Table 3 Self-reported problems according to the five EQ-5D dimensions in patients treated with BZDR compared to those not receiving BZDR.

EQ-5D dimensions

Total

BZDR

No BZDR

p-value

n (%)

n (%)

n (%)

Mobility

0.201

No problems (0)

131 (33.2)

15 (30.6)

116 (33.5)

Any problems (1+2)

193 (48.9)

29 (59.2)

164 (47.4)

Missing values

71 (18.0)

5 (10.2)

66 (19.1)

Self-care

0.022

No problems (0)

209 (52.9)

22 (44.9)

187 (54.0)

Any problems (1+2)

114 (28.9)

22 (44.9)

92 (26.6)

Missing values

72 (18.2)

5 (10.2)

67 (19.4)

Usual activities

0.099

No problems (0)

127 (32.2)

13 (26.5)

114 (32.9)

Any problems (1+2)

196 (49.6)

31 (63.3)

165 (47.7)

Missing values

72 (18.2)

5 (10.2)

67 (19.4)

Pain/discomfort

0.222

No problems (0)

134 (33.9)

13 (26.5)

118 (34.1)

Any problems (1+2)

189 (47.8)

31 (63.3)

161 (46.5)

Missing values

72 (18.2)

5 (10.2)

67 (19.4)

Anxiety/depression

0.035

No problems (0)

140 (35.4)

13 (26.5)

127 (36.7)

Any problems (1+2)

183 (46.3)

31 (63.3)

152 (43.9)

Missing values

72 (18.2)

5 (10.2)

67 (19.4)

p-value: chi-square test

In conclusion, a proportion of about 12% of all participants in our study were medicated with BZDR. Especially, AD patients living in nursing homes, reporting depressive syndromes, anxiety, and a diminished HrQoL, as well as those not treated by neurologists or psychiatrists received BZDR significantly more often. Therefore, we suggest improving the awareness of risks of a treatment with BZDR in the healthcare facilities by providing evidence-based information on pharmaceutical therapy in dementia for patients, caregivers and clinicians. Additionally, a continuous evaluation of the implementation process of guideline recommendations should be established in order to diminish the prescription of BZDR.

Finally, our findings have to be interpreted under the consideration of several limitations. Due to the regionally restricted study design, the sample size, and the consecutive recruitment holding the risk of a selection bias, our study does not allow for a representative conclusion regarding the prescription prevalence of BZDR in Germany. Additionally, a recall bias has to be taken into consideration as the participants were asked for information on the pharmaceutical treatment over a period of three months prior to the interview. Furthermore, the recruitment of patients with cognitive disorders other than AD cannot be fully excluded, because the diagnosis was primarily based on clinical diagnostic criteria (NINCDS-ADRDA). In addition, we used a cross-sectional study design not allowing for an assessment of the longitudinal use of BZDR in the cohort. However, other than the majority of earlier studies on the use of BZDR, we included community-dwelling and institutionalized patients with AD across all severity stages of dementia and evaluated the patients’ clinical status by means of standardized questionnaires.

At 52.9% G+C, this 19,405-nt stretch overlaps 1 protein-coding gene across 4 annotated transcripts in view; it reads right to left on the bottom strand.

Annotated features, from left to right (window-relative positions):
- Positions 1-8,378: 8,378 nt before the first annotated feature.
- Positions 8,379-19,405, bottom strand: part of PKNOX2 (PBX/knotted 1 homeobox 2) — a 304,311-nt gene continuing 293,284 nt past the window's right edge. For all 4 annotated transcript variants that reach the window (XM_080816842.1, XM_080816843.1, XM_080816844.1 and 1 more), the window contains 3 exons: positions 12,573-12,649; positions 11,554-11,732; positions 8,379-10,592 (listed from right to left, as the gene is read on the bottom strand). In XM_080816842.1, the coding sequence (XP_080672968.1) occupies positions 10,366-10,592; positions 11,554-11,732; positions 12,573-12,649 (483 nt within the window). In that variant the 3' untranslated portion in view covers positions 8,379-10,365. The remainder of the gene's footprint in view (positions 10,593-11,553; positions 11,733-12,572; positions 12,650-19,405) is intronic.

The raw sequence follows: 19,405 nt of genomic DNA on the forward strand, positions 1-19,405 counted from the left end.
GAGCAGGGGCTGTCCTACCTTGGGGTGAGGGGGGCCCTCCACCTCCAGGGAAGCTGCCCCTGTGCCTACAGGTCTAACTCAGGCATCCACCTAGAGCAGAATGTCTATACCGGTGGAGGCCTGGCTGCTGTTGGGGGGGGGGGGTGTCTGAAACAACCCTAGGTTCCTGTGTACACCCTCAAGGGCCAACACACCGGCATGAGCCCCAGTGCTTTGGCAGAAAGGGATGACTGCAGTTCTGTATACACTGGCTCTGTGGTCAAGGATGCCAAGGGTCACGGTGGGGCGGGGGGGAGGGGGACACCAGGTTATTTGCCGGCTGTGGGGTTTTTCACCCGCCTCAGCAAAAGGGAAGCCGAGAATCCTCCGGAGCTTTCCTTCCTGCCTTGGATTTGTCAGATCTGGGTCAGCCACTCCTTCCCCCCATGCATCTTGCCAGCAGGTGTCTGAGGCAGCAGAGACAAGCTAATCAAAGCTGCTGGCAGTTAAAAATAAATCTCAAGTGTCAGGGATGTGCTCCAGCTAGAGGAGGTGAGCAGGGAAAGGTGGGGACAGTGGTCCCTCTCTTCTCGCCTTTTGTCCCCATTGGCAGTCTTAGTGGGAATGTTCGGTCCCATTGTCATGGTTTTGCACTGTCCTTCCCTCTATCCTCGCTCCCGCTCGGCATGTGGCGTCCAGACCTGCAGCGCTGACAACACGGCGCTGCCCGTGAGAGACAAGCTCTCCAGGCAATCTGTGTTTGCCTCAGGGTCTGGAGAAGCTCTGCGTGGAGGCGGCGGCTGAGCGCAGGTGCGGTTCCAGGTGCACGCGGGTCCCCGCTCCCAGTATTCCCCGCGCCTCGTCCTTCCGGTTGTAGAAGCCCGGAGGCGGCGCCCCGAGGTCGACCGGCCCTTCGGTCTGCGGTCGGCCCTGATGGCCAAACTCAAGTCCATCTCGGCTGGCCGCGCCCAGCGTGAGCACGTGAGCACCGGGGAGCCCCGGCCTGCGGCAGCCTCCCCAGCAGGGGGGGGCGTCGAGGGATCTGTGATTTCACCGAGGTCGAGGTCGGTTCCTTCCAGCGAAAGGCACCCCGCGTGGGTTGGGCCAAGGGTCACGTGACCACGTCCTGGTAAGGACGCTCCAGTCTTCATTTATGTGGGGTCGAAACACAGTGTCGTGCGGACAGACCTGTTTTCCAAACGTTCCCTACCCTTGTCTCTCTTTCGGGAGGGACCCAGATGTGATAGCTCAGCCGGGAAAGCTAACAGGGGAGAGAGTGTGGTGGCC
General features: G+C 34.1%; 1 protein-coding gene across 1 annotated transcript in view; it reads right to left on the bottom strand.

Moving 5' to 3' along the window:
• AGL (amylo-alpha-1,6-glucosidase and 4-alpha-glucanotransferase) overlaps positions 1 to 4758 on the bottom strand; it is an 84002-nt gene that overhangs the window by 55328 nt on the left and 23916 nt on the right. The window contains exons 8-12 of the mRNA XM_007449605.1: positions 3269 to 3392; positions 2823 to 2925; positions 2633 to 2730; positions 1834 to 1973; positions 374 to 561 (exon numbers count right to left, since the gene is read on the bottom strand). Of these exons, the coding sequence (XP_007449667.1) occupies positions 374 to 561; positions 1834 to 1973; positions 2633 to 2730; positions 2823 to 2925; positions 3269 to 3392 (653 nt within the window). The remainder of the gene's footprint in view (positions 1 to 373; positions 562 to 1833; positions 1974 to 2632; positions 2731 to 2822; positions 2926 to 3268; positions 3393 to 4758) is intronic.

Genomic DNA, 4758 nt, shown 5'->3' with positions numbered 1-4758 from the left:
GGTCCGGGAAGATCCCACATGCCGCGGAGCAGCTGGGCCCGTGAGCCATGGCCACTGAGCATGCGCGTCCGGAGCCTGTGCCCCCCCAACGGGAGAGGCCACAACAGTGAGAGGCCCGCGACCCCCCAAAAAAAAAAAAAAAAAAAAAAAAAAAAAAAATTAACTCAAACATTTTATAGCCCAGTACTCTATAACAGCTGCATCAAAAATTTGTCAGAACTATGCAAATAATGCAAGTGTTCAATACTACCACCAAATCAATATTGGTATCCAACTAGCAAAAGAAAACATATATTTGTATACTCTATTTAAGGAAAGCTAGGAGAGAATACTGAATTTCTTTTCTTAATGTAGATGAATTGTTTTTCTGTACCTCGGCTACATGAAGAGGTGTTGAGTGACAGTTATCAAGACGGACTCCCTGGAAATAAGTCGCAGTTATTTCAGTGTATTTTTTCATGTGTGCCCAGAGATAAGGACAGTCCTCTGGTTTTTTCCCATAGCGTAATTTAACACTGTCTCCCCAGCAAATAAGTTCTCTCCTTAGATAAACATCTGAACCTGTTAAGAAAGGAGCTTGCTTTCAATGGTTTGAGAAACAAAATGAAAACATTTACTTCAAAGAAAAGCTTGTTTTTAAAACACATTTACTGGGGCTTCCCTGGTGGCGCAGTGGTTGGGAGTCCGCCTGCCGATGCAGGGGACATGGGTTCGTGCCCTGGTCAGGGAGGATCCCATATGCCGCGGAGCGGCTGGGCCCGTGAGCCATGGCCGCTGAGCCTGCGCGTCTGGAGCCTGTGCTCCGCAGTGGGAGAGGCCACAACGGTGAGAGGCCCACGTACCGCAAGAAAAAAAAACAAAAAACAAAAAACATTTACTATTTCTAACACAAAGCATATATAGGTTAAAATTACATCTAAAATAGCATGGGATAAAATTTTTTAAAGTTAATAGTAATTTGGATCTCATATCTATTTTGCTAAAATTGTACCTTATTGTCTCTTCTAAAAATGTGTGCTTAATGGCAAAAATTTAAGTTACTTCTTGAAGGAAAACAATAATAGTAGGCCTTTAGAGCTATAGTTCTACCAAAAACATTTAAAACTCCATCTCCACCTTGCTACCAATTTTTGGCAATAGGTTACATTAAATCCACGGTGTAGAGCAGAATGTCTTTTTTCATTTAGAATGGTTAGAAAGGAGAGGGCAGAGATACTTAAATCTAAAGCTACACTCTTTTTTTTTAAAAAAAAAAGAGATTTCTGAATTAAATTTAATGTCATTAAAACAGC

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Conflict of interest

All authors certify that they have no affiliations with or involvement in any organization or entity with any financial interest or non-financial interest in the subject matter or materials discussed in this manuscript.

Acknowledgments

This study was supported by an unrestricted grant from the Ernst-and-Margot-Faber-Stiftung, Marburg, Germany.


Correspondence

Philipp Hessmann, MD, MPH
Department of Psychiatry and Psychotherapy
University Medical Center Goettingen
Von-Siebold-Strasse 5
37075 Goettingen
Germany   


Zoom Image
Fig. 1 Prescription of benzodiazepines and related drugs (BZDR) according to the patientsʼ socio-demographic characteristics. a Residential status. b Family status. c Treatment by neuropsychiatric specialists. d Level of care.
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Fig. 2 Self- and proxy-reported health-related Quality of Life according to the QoL-AD (a and b) and the EQ-5D Index (c and d) with respect to the prescription of benzodiazepines and related drugs (BZDR). EQ-5D: EuroQol – 5 Dimensions. QoL-AD: Quality of life – Alzheimer’s disease questionnaire.